Critical Thinking (Critical Thinking)
Creative Problem-solving (Creative Problem-solving)
Quantitative Literacy/ Numeracy (Quantitative Literacy/ Numeracy)
Ethical Awareness (Ethical Awareness)
Teamwork (Teamwork)

04. Present clear written and oral commuications of statistical results in a manner which can be understood by a scientist who fully understands the variables in the associated data set, but who has only a basic understanding of statistics.

Activities:
Simple written summaries based on real data analyses are modelled weekly in lectures. Weekly computer lab classes in part involve students writing simple evidence based conclusions. 3 assignments also partly require students to prepare such simple conclusions. 25% of the total assessment is allocated to a consulting role-roleplay which requires students to work in teams to produce a statistical analysis based on real data. Thie role-play culminates in each student individually verbally communicate results of the analysis to the lecturer where the lecturer acts as a scientist with little statistics background.
Writing (Writing)
Ethical Awareness (Ethical Awareness)
Critical Thinking (Critical Thinking)
Creative Problem-solving (Creative Problem-solving)
Quantitative Literacy/ Numeracy (Quantitative Literacy/ Numeracy)
Teamwork (Teamwork)
Inquiry/ Research (Inquiry/ Research)
Discipline-specific GCs (Discipline-specific GCs)
Speaking (Speaking)

05. Work efficiently and effectively as a member of a team to produce a statistcal analysis based on real data.

Activities:
25% of the total assessment is allocated to a consulting role-roleplay which requires students to work in teams to produce a statistical analysis based on real data.
Inquiry/ Research (Inquiry/ Research)
Speaking (Speaking)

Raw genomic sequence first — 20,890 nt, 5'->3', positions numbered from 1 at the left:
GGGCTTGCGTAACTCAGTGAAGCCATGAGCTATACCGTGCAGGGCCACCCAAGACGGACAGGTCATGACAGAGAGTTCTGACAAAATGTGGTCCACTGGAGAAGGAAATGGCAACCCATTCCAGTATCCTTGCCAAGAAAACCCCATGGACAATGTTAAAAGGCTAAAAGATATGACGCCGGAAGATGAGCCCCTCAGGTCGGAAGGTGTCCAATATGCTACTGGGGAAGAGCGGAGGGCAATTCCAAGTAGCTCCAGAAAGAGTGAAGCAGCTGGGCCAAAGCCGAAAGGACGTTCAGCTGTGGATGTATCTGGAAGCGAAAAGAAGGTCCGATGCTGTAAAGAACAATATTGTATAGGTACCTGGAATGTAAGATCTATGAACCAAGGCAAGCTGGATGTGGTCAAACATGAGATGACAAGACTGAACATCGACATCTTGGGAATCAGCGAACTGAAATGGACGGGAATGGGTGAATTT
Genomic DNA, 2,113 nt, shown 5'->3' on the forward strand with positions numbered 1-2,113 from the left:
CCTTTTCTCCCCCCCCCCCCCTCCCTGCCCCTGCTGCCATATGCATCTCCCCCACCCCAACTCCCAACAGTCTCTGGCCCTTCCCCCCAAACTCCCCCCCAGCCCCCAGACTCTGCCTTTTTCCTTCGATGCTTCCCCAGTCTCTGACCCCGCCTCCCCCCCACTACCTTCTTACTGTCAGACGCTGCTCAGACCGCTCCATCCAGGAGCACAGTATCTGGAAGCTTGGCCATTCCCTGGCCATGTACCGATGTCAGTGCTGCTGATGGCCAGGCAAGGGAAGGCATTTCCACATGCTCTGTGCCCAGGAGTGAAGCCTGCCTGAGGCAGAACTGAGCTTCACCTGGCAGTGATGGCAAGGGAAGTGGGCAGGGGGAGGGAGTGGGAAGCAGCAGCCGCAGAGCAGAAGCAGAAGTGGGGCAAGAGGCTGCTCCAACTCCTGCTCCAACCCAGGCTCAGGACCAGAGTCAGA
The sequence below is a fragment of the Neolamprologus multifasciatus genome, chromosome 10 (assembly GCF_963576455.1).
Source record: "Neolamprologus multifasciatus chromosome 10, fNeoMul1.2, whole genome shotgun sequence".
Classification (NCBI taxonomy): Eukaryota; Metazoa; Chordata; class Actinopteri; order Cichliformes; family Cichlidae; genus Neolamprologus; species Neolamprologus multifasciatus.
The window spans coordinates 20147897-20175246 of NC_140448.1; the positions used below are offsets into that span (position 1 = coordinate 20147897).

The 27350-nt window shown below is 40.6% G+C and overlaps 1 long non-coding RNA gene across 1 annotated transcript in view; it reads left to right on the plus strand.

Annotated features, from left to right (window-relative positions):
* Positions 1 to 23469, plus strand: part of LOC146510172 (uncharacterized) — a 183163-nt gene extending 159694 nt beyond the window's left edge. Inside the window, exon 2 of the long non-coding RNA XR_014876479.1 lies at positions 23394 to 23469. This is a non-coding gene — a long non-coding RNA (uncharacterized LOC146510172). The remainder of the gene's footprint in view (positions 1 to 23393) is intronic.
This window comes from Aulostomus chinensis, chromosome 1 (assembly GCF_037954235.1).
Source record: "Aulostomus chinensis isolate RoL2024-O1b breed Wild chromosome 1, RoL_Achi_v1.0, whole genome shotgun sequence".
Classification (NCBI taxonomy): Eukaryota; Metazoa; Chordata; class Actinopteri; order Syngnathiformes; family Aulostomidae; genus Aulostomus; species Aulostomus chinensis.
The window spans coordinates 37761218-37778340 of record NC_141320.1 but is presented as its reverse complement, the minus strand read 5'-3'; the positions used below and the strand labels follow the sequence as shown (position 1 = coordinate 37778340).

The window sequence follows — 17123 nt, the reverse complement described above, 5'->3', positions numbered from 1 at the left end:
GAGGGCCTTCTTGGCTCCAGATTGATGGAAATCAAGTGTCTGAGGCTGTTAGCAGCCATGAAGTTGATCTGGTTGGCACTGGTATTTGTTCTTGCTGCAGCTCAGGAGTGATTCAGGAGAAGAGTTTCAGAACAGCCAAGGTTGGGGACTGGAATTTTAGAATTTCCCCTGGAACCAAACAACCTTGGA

Quantitative Literacy/ Numeracy (Quantitative Literacy/ Numeracy)
Discipline-specific GCs (Discipline-specific GCs)
Creative Problem-solving (Creative Problem-solving)
Teamwork (Teamwork)
Ethical Awareness (Ethical Awareness)

06. Justify the choice of an appropriate error term correlation structure for linear mixed effects model analyses.

Activities:
Questions specific to STA4LM students in the week 12 computer lab and practice class will involve the using the internet to explore various correlations structure. The student is expected decribe the most commonly used of these. The final exam will also require justification of correlation structure.
Critical Thinking (Critical Thinking)
Discipline-specific GCs (Discipline-specific GCs)
Inquiry/ Research (Inquiry/ Research)

## Subject options

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Start date between: and    Key dates

## Melbourne, 2017, Semester 2, Day

### Overview

Online enrolmentYes

Maximum enrolment sizeN/A

Enrolment information

Subject Instance Co-ordinatorAgus Salim

### Class requirements

Computer Laboratory Week: 32 - 43
One 1.0 hours computer laboratory per week on weekdays during the day from week 32 to week 43 and delivered via face-to-face.

Lecture Week: 31 - 43
Two 1.0 hours lecture per week on weekdays during the day from week 31 to week 43 and delivered via face-to-face.

Practical Week: 32 - 43
One 1.0 hours practical per week on weekdays during the day from week 32 to week 43 and delivered via face-to-face.